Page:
Personal computing is one of the most important things humanity has ever built, and it’s on every desktop and in every pocket. It’s surprisingly ubiquitous: right around half the global population has a smartphone, which is a personal computing device; people who don’t have electricity have smartphones, people who don’t have homes have smartphones.
It’s the foundation on which we conduct much of our lives today: it’s where we do much of our life’s work, it’s where we capture and develop our thinking, it’s the medium through which we connect with our loved ones and peers, it’s often where we learn new things, and it’s our connection to the internet and world at large.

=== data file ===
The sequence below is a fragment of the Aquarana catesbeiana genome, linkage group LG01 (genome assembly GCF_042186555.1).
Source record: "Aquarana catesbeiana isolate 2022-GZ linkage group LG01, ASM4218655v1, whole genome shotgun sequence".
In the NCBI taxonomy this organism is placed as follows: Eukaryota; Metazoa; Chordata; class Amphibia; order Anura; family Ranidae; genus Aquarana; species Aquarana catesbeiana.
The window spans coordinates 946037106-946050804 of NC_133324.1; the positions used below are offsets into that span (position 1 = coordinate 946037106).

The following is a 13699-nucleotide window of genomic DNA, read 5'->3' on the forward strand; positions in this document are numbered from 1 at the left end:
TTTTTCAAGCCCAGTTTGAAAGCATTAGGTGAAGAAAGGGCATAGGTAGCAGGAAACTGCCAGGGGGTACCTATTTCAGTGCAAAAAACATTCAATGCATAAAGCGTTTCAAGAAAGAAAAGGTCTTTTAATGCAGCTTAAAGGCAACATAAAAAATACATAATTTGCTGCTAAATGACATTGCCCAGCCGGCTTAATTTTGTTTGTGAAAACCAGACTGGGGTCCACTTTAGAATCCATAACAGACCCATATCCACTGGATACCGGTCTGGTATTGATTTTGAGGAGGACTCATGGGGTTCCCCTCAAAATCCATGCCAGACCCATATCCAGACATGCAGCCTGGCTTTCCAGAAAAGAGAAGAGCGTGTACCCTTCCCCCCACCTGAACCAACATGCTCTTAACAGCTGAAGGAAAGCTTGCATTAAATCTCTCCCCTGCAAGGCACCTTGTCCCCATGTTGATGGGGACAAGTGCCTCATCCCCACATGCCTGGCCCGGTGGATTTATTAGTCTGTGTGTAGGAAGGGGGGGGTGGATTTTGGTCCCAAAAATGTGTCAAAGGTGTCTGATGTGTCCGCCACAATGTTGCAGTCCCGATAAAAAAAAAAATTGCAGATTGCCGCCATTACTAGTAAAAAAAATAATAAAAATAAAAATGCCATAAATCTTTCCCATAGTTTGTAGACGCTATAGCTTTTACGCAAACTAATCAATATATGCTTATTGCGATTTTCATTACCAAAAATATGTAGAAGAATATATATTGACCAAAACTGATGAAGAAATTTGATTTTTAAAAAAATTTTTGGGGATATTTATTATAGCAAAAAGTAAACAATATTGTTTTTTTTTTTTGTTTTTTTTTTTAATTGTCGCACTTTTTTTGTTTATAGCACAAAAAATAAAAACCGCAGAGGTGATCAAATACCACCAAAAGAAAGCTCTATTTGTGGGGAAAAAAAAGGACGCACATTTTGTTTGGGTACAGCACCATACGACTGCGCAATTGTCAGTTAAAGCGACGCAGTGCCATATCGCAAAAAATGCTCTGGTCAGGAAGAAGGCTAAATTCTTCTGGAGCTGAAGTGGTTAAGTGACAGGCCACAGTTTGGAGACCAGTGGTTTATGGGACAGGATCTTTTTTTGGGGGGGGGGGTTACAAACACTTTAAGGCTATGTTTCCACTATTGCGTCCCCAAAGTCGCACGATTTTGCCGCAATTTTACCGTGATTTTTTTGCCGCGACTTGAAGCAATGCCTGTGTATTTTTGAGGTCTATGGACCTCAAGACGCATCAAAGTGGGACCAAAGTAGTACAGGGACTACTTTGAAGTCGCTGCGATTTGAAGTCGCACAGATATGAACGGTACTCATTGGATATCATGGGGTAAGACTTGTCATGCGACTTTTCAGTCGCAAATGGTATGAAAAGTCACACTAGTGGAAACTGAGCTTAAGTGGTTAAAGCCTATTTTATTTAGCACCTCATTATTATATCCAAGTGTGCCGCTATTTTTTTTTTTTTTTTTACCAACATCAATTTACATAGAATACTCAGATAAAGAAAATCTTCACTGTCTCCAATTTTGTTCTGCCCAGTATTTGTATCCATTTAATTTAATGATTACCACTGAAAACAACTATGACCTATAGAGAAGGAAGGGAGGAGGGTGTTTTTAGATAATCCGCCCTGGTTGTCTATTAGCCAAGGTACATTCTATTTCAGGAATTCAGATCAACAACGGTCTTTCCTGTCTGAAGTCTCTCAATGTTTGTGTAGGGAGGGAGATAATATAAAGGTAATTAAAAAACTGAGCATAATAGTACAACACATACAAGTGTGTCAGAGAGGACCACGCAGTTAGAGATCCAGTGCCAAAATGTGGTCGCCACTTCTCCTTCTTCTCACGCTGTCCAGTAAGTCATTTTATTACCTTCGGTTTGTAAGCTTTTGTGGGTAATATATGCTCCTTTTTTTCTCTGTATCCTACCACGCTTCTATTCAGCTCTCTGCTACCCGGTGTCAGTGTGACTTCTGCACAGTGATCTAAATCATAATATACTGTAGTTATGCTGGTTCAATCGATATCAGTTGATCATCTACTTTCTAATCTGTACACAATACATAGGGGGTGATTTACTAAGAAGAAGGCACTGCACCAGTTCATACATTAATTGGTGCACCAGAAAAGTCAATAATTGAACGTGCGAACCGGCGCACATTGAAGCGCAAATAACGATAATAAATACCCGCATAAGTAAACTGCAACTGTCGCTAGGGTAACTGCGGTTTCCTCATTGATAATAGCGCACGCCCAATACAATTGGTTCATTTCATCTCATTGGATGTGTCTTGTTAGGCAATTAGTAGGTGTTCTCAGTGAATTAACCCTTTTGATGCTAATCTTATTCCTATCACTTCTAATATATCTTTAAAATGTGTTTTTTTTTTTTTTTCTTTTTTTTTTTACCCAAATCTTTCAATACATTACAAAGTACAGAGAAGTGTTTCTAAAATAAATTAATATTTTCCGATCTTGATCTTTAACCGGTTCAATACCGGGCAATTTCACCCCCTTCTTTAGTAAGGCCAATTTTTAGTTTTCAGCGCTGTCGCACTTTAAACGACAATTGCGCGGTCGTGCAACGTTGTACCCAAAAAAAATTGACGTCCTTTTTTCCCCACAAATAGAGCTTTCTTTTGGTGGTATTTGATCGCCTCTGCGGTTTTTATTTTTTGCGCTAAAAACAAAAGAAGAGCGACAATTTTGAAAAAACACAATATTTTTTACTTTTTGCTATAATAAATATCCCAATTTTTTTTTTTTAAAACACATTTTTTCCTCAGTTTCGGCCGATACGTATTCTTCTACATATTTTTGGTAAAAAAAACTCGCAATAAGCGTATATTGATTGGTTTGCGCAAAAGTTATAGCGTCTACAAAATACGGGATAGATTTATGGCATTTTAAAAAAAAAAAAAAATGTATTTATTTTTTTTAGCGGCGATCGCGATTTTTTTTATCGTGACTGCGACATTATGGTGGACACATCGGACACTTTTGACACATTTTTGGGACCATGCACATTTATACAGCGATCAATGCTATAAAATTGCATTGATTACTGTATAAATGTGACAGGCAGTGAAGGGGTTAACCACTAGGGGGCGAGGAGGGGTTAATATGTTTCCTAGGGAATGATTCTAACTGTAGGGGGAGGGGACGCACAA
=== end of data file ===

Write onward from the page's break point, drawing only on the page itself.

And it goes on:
Personal computing, along with the operating systems that foster it, is one of the most important things we’ve ever made, and it helps people in nearly every cross-section of the global population.
How will pioneering and trustworthy personal computing be made available to the world’s population in 50 years? In 100? What should it look like? Who should be charged with directing its future, and how?
It’s up to us, as a collective industry, to make sure we build on the rich legacy handed to us by continuing to build towards the future that the next generations deserve from ours. For me, that means constructing the concepts for personal computing’s next phase of life that continue to push it radically forward, and to ensure that it does not become an adversary to the people who use it.